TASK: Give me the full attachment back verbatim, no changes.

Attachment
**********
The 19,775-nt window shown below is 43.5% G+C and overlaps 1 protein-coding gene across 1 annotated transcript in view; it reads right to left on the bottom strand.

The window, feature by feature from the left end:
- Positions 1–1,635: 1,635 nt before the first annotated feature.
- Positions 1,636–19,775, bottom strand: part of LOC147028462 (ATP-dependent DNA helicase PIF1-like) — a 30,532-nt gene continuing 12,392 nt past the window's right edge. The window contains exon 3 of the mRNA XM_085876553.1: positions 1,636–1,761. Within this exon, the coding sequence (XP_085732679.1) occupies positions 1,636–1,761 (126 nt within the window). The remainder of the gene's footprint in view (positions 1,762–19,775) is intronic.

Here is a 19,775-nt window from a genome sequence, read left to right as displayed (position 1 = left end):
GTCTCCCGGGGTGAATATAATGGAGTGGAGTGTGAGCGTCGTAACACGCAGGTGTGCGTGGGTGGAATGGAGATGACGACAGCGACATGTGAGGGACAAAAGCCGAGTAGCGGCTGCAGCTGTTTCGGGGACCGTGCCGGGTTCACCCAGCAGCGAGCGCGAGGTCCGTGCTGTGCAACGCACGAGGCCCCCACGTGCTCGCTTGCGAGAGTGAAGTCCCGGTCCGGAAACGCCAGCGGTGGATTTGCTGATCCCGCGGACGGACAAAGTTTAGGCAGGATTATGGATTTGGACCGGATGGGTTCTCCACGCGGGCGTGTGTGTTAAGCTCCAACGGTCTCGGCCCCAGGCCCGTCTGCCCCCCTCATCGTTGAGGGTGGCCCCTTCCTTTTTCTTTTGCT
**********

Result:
The 19,775-nt window shown below is 43.5% G+C and overlaps 1 protein-coding gene across 1 annotated transcript in view; it reads right to left on the bottom strand.

The window, feature by feature from the left end:
- Positions 1–1,635: 1,635 nt before the first annotated feature.
- Positions 1,636–19,775, bottom strand: part of LOC147028462 (ATP-dependent DNA helicase PIF1-like) — a 30,532-nt gene continuing 12,392 nt past the window's right edge. The window contains exon 3 of the mRNA XM_085876553.1: positions 1,636–1,761. Within this exon, the coding sequence (XP_085732679.1) occupies positions 1,636–1,761 (126 nt within the window). The remainder of the gene's footprint in view (positions 1,762–19,775) is intronic.

Here is a 19,775-nt window from a genome sequence, read left to right as displayed (position 1 = left end):
GTCTCCCGGGGTGAATATAATGGAGTGGAGTGTGAGCGTCGTAACACGCAGGTGTGCGTGGGTGGAATGGAGATGACGACAGCGACATGTGAGGGACAAAAGCCGAGTAGCGGCTGCAGCTGTTTCGGGGACCGTGCCGGGTTCACCCAGCAGCGAGCGCGAGGTCCGTGCTGTGCAACGCACGAGGCCCCCACGTGCTCGCTTGCGAGAGTGAAGTCCCGGTCCGGAAACGCCAGCGGTGGATTTGCTGATCCCGCGGACGGACAAAGTTTAGGCAGGATTATGGATTTGGACCGGATGGGTTCTCCACGCGGGCGTGTGTGTTAAGCTCCAACGGTCTCGGCCCCAGGCCCGTCTGCCCCCCTCATCGTTGAGGGTGGCCCCTTCCTTTTTCTTTTGCT